A MDHB registered nurse and physiotherapist review patients referred by their GPs to the orthopaedic outpatient clinic for a knee, and/or hip joint assessment. Rather than a hospital appointment, patients are seen in a community setting clinic at The Palms.
The new service aims to: improve patient satisfaction and timeliness of care; ensure most efficient use of consultant time, by only having those patients likely to benefit from surgery going on to finish a first specialist assessment; and focusing on self-management education to prevent further patient disablement, and help people live as well as possible with their condition.
Following a successful six-month pilot project last year, the clinic began on 25 January and between then and 4 May, a total of 240 patients were seen.
Of these 167 (70percent) were cleared for an orthopaedic consultant review; 65 (27percent) didn’t meet the criteria for an orthopaedic consultant review as their condition was not severe enough; and eight (3percent) did meet the criteria, but because of other conditions, needed referral back to their GP before a specialist assessment could be offered.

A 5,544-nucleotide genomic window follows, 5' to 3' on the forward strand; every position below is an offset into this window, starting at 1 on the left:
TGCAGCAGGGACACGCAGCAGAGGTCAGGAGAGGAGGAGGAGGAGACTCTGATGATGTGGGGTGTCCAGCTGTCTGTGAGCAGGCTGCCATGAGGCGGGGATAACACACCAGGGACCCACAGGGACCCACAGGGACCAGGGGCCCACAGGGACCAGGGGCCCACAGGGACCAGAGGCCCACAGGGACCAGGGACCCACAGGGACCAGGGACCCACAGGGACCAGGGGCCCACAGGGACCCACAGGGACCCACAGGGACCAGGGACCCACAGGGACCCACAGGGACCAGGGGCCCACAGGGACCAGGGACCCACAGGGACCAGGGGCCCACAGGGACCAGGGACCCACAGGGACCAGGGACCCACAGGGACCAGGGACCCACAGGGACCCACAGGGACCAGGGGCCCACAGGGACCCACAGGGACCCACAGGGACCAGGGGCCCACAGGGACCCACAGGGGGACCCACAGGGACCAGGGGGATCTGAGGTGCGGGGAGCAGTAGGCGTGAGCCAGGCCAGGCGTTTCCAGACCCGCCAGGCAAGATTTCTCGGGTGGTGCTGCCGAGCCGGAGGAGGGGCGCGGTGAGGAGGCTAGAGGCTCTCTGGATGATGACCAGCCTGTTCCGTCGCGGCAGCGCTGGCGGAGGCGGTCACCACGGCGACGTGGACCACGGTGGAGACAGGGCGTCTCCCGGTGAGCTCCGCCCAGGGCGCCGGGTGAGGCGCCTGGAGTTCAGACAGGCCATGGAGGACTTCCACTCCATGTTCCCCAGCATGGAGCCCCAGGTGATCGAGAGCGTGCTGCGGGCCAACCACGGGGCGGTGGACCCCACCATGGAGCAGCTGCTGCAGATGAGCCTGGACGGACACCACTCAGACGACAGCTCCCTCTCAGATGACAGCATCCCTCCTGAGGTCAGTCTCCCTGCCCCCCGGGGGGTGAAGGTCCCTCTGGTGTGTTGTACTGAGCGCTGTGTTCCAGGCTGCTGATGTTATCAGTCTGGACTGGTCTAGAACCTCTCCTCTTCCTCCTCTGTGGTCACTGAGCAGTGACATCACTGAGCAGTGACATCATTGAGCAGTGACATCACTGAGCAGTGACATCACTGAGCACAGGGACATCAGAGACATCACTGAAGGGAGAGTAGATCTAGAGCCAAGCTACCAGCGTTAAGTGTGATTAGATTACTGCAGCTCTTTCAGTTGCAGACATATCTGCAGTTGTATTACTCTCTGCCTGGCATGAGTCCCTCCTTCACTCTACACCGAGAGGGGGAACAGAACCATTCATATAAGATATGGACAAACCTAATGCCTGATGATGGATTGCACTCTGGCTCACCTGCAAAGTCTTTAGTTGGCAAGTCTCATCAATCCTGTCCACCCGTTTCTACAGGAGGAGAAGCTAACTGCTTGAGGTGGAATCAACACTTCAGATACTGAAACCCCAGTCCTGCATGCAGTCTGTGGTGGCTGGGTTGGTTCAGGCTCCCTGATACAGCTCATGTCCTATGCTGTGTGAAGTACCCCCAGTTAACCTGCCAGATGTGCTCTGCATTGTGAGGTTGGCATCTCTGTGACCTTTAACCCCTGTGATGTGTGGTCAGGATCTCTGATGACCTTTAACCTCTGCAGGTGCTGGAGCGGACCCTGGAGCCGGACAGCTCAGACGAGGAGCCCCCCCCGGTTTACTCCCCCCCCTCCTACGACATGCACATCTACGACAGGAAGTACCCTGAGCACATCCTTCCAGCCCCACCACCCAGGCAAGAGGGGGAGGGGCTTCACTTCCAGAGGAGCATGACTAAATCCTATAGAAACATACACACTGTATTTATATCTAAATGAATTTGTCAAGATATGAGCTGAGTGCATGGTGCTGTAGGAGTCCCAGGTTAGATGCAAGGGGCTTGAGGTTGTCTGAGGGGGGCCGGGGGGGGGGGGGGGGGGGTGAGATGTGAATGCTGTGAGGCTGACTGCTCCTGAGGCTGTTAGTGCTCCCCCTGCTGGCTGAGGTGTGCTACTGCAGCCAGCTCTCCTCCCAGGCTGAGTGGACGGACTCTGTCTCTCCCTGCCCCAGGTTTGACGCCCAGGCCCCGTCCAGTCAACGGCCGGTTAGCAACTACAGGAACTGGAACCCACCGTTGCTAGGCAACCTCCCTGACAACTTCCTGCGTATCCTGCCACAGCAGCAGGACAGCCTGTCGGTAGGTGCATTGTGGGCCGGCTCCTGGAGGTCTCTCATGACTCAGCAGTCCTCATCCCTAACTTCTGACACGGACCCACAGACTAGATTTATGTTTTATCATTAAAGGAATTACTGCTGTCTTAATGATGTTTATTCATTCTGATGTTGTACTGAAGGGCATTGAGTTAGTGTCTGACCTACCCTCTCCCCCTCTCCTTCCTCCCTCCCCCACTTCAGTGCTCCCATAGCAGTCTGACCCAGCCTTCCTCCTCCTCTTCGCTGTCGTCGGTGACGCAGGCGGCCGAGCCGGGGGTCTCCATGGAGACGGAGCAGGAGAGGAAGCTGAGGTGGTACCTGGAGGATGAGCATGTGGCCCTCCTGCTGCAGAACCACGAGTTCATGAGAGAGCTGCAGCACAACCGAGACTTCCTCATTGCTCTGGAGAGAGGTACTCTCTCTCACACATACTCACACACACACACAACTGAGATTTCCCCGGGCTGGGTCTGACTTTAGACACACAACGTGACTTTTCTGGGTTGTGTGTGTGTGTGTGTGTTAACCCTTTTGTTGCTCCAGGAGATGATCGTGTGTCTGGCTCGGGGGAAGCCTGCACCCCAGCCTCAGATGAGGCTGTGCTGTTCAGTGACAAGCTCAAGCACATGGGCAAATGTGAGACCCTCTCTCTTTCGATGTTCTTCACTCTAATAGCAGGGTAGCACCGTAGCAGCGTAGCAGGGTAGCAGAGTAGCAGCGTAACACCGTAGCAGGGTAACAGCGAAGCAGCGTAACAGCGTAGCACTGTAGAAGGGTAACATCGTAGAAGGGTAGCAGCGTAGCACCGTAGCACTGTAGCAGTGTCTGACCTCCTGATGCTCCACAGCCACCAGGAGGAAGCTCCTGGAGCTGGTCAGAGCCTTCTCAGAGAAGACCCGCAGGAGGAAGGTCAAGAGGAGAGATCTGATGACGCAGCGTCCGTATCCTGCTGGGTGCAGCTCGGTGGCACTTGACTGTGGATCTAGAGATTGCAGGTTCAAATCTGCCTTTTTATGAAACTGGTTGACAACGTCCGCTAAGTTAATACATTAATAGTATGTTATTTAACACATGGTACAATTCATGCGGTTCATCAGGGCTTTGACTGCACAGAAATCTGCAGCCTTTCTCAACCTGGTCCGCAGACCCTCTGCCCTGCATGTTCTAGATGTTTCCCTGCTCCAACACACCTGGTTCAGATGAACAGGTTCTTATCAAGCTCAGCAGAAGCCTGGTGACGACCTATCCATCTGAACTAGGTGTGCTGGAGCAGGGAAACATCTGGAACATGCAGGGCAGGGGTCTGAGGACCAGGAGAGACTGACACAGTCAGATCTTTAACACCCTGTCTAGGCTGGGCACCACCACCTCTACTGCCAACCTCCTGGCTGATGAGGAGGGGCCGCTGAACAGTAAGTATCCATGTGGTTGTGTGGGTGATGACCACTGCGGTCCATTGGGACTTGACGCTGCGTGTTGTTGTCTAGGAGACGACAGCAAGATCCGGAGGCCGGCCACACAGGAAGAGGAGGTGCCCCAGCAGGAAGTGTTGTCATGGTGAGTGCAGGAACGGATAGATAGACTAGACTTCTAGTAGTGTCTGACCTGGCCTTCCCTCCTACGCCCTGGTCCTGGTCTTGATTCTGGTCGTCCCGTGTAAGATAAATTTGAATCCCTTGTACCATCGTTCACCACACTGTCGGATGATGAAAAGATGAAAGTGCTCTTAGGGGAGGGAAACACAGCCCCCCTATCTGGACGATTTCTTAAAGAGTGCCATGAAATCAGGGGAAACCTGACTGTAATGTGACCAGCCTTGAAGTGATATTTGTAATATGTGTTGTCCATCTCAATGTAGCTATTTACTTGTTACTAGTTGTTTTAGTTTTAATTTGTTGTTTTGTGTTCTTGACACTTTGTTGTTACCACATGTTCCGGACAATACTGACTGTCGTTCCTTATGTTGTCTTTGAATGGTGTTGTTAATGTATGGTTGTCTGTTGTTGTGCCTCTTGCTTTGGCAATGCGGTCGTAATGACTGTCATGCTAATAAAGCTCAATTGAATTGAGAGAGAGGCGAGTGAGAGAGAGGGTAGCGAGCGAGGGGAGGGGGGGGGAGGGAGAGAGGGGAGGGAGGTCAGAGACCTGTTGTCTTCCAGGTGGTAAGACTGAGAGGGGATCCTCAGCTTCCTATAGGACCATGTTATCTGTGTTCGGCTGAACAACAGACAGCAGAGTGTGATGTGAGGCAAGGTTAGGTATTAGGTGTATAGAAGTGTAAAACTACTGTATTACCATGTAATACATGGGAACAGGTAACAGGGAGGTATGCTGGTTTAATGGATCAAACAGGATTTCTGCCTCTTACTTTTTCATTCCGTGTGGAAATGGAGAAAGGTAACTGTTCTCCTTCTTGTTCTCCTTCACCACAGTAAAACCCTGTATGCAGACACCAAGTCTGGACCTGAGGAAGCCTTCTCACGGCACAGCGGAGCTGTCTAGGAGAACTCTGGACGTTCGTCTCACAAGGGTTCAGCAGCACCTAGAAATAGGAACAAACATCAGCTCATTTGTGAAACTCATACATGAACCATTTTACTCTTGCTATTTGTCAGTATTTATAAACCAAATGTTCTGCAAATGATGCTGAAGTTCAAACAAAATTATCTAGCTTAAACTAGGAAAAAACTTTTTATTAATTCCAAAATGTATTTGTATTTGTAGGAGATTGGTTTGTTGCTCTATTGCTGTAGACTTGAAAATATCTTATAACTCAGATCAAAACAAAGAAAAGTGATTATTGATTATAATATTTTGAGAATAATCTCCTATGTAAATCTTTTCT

Of the 167 accepted for a consultant review, ten did not meet the criteria but because of their wider circumstances it was felt they would benefit from a consultant review. For instance, these people were often caregivers to family members in paid work that was being impacted by their disablement or were self-employed.
The majority of clinic patients came from Palmerston North (95), and Horowhenua (90), while 33 came from Manawatu, and 22 from Tararua.
Clinics are held on two days a week, and another day is used for staff to prepare notes for all upcoming appointments.
Operations Director of Hospital Services Lyn Horgan said: “This is another successful initiative where we have taken the clinic out of the hospital and made it available in a community setting. Feedback from patients is that they love being seen quicker in a non-hospital environment, and it also frees up time for orthopaedic consultants to do other work, while pre-assessment work is largely completed for them at the new clinic.”
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